The Credit Card Act of 2009 brought about sweeping changes in the credit card industry. You only have to look at the whiplash-inducing shifts in focus from credit cards to debit cards to prepaid cards to realize banks are still finding their footing.
Among the many provisions in the Credit Card Act was a regulation regarding how banks could target students on college campuses. Banks could no longer give out freebies such as Frisbees or T-shirts, were banned from holding tabling events, and had to require a co-signer for a credit card application for customers under age 21. The act also made the lucrative agreements banks had with campuses subject to public disclosure.
Would you like fees with your meal?
But credit cards aren't the only financial products college students use. From identification cards linked to debit accounts for meal plans to mandatory accounts for receiving and retrieving loans and grants, students are faced with a myriad of sometimes complicated products both while in school and as alumni.
The Consumer Financial Protection Bureau recently launched an investigation into whether these products serve the best interests of the students involved. The government agency is particularly interested in rates and fees. The investigation comes mere months after the settlement of two large banks for unfair and deceptive lending practices.
In 2011 (the latest figures available), 21 banks had a total of 798 agreements on campus. This is a slight decline from 2010, when 22 banks had a total of 1,005 agreements in place. In 2011, banks received in excess of $62.4 million in payments from these agreements (down from $73.4 million in 2010).
Some of these agreements yield little profit for the banks. The seven credit unions participating in campus agreements all made less than $1 million on the deal. And the $1 million is the extreme case -- one made $29, another $270.
But the large banks did a little better. Capital One (NYSE: COF) had 31 agreements, opened 3,246 accounts, and made more than $1 million in 2011. JPMorgan Chase had 17 agreements, had close to 96,000 new accounts as a result of the agreement, and made nearly $7.7 million. Barclays (NYSE: BAC), with its one agreement, opened 8,845 new accounts and made $1 million in 2011. PNC Financial (NYSE: PNC) only made $200,000 off its one agreement.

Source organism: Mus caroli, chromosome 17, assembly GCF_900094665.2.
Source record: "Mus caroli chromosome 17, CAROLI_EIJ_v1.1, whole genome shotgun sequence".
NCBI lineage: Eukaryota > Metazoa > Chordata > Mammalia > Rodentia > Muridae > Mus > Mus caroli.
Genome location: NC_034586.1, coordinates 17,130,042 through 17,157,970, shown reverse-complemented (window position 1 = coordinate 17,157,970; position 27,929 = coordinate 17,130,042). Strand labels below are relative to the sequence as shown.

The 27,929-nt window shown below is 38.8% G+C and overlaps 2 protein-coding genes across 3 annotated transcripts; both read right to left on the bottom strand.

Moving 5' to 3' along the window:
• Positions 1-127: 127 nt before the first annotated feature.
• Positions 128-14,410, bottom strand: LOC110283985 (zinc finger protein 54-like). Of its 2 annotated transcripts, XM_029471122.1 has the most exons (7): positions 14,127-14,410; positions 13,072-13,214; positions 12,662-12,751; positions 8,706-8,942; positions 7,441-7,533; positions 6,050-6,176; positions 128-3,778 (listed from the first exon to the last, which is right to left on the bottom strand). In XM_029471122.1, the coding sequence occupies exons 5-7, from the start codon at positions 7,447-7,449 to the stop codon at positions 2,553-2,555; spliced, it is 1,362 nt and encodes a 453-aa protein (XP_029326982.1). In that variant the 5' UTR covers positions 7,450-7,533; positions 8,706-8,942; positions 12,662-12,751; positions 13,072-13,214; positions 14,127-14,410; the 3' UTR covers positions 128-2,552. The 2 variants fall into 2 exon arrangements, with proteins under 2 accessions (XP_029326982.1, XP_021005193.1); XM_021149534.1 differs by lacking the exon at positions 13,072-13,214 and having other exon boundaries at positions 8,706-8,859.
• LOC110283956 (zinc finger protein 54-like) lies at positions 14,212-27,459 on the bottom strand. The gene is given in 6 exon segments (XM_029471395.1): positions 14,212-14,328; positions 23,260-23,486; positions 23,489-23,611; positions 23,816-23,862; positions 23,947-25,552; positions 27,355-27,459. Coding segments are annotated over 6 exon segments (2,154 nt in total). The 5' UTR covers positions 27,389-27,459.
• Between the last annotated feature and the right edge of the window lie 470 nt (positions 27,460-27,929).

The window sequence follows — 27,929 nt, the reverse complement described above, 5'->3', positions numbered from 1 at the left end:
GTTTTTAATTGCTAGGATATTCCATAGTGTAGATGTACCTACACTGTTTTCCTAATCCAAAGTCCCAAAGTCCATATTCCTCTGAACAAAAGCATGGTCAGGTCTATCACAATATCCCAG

More important than the revenue from any one year is the revenue banks will make from customers over their lifetime (or relationship with the bank.) Although $7.7 million is a drop in the bucket of Chase's annual revenues, those 96,000 new accounts is nothing to laugh at. College students with their first credit card become first-time homebuyers with their first mortgage or drivers with their first car loan.
The bank that seems to understand this more than any other is Bank of America . Its subsidiary, FIA Card Services, has a whopping 633 agreements with colleges across the country, accounting for 1.26 million new customer accounts in 2011 and $44.7 million in revenue.
The Foolish bottom line
On-campus marketing is nothing new. College students are consumers in the making. But predatory lending practices targeting young students who aren't savvy enough to realize the many hidden fees or fine print that can come along with a financial product -- and colleges that make them part of daily life -- can have disastrous long-term consequences for individuals just beginning to build credit.
But conducting investigations and crafting and implementing any subsequent regulations constitute a lengthy process. If there's anything we've learned over the past few years, it's the large banks that have an almost uncanny ability to bob and weave around whatever consumer advocates throw at them and remain virtually unscathed.
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The article Will Banks' Bottom Lines Suffer From a Campus Crackdown? originally appeared on Fool.com.
Molly McCluskey has no position in any stocks mentioned. Follow her on Twitter @MollyEMcCluskey. The Motley Fool owns shares of Bank of America, JPMorgan Chase, and PNC Financial Services. Try any of our Foolish newsletter services free for 30 days. We Fools may not all hold the same opinions, but we all believe that considering a diverse range of insights makes us better investors. The Motley Fool has a disclosure policy.